There is no doubt that one of the main culprits for a poorly performing website is the usage of third-party scripts.
What are third-party scripts?
How third-party scripts affect my Shopify store performance?
To answer this question is good to have at least a minimum understanding of the concept of ‘critical rendering path’ (CRP). In short, when a user requests from the browser to load a page, e.g. click on a link, the CRP is the steps the browser needs to take before it shows a meaningful content back to the user. We can find a more detailed explanation here. One of these steps is to load and run scripts. While this is being done, the browser has to wait until this process has finished and only then it can continue to perform the other steps and eventually show the content to the user. Therefore if we have many scripts that need to be loaded and they are also heavy, it will take longer for the page to load.
Google’s PageSpeed Insight ( a great tool that gives insight to your website’s performance ) says that for a good user experience the page should load fully within 5s ( for mobile devices )
How is this affecting me and my store?
Here I list three main negative results of slow page speed and generally poor site performance:
1. Loss of customers.
We leave in a world where people expect things to happen fast. And if your website doesn’t meet those expectations, it could result in a loss of customers. As people usually remember bad experiences more than good ones, they will remember the negative experience they had with the site for sure.
2. Loss of revenue.
The above point leads to a potential loss of sales. If people leave the website unhappy because of the bad experience they had, then they most probably won’t return in the future, and this would result in loss of potential revenue now and the future.
3. Negative effect to SEO.
Slower websites (and as a result, slower page speed) does affect your ranking in Google and respectively this also affects your sales.
Therefore it makes sense to invest in researching and figuring out how to improve the page speed and the general performance of your online shop.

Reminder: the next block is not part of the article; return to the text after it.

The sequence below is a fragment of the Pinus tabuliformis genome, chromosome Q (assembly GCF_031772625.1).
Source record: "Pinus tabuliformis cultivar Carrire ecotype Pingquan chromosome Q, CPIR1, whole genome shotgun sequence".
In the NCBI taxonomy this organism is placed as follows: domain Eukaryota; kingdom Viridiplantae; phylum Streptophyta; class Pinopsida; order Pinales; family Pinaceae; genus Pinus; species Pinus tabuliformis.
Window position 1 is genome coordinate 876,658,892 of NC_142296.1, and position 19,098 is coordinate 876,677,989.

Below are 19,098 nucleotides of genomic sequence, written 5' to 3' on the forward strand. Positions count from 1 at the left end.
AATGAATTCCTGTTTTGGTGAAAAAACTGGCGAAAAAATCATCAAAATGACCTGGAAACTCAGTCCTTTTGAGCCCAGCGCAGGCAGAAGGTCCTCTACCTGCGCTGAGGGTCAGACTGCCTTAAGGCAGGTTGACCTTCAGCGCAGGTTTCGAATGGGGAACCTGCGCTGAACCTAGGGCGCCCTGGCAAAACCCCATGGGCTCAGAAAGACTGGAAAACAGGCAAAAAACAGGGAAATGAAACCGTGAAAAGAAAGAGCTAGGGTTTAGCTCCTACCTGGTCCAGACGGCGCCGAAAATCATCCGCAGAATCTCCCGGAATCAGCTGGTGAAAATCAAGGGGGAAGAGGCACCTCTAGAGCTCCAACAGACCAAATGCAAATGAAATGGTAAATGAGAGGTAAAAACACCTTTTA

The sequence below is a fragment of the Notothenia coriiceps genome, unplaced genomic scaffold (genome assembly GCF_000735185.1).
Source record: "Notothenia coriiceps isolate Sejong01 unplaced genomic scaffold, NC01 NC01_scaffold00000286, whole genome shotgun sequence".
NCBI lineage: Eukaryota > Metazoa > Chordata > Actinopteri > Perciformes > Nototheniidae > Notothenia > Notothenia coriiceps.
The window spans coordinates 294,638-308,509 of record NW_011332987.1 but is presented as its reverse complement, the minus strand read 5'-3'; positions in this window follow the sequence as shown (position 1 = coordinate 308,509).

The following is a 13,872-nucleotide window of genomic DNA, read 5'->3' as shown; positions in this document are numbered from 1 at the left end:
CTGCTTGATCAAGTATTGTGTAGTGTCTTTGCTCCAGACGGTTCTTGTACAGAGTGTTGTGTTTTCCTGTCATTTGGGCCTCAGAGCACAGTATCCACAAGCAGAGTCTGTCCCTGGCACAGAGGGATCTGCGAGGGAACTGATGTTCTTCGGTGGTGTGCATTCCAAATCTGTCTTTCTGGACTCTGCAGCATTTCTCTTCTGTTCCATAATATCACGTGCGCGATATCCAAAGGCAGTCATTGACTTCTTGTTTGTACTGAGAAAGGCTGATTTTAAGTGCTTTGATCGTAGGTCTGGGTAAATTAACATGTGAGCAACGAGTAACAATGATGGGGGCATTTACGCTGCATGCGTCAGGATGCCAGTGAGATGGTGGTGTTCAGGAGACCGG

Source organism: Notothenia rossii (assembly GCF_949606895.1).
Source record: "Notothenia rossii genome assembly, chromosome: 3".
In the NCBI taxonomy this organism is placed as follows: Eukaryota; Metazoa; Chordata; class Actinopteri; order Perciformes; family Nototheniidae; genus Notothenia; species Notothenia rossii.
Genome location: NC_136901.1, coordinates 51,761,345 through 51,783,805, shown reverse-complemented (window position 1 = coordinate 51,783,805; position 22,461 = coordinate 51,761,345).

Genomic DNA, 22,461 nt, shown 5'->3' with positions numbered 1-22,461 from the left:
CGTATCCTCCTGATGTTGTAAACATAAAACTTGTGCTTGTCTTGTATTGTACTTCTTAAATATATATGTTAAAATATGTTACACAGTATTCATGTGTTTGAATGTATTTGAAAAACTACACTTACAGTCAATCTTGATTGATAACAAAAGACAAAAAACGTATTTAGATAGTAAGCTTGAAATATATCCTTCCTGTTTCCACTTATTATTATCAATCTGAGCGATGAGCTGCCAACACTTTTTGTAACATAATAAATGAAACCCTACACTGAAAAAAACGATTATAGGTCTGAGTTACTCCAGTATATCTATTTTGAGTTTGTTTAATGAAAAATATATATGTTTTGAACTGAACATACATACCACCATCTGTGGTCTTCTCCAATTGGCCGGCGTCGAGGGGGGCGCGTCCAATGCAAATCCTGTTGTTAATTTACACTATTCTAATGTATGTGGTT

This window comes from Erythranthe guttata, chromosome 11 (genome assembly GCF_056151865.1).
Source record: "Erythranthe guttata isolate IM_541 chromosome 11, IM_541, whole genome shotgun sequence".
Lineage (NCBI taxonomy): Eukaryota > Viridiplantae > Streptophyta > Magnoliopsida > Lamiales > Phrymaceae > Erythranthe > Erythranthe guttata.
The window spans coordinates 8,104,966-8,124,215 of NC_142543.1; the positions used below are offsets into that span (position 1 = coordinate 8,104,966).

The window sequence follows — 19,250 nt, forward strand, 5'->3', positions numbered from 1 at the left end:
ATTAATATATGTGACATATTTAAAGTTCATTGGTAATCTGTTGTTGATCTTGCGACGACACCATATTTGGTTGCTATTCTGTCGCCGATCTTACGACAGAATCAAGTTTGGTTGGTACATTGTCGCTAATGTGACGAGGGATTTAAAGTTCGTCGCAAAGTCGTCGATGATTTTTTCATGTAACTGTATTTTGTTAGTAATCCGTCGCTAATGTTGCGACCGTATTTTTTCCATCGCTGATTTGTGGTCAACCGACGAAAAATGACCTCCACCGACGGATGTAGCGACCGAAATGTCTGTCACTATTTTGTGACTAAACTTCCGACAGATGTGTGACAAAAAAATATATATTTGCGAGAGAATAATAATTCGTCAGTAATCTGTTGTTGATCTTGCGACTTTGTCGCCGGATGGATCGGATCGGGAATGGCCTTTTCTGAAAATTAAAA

So what can be done?
To tackle the issues that are coming from the third-party scripts, I have listed three solutions. A non-techy person could do the first one. The other two might require a developer to help you.
1. Check for installed Apps that are not needed.
Apps from the Shopify Apps Store can be beneficial as they add extra functionality to your shop. However, many of them also come with their scripts and even they use third-party scripts. So review the apps that you are not using (or you could go without) and delete them. Sometimes some apps help you install scripts instead of you doing it manually in the code. If that is the case, delete these kinds of apps and add the code manually.
2. Check for non-crucial third-party scripts.
We have to determine if we need those scripts on our website. Sometimes developers like to make their life easier by adding scripts that help them achieve things faster; however, in the end, the loading speed of the site could suffer. So make sure that you revise the code and remove any non-crucial scripts.
3. Defer the script.
We know that we can’t remove scripts which are crucial for the functionality of our website. What we can do, however, is to defer the loading and execution of the scripts. What this will do is, the browser will wait for the crucial scripts and data to load first, it will show the meaningful content to the user and then it will load and execute the deferred scripts. More detailed explanation about deferred and asynchronous scripts you can read here. You have to keep in mind that this won’t be the best option for every script. There are crucial scripts that have to be loaded first before users can see meaningful content.
In this article, we just looked at one major reason, third-party scripts, that makes the pages load slower. However, there are other reasons for the bad performance of a website in general and slow page speed in particular. Things such as not optimized images, not minified code and some more difficult to tackle cases such as poorly written code and bad website architecture, these all can add up to the poorly performing website.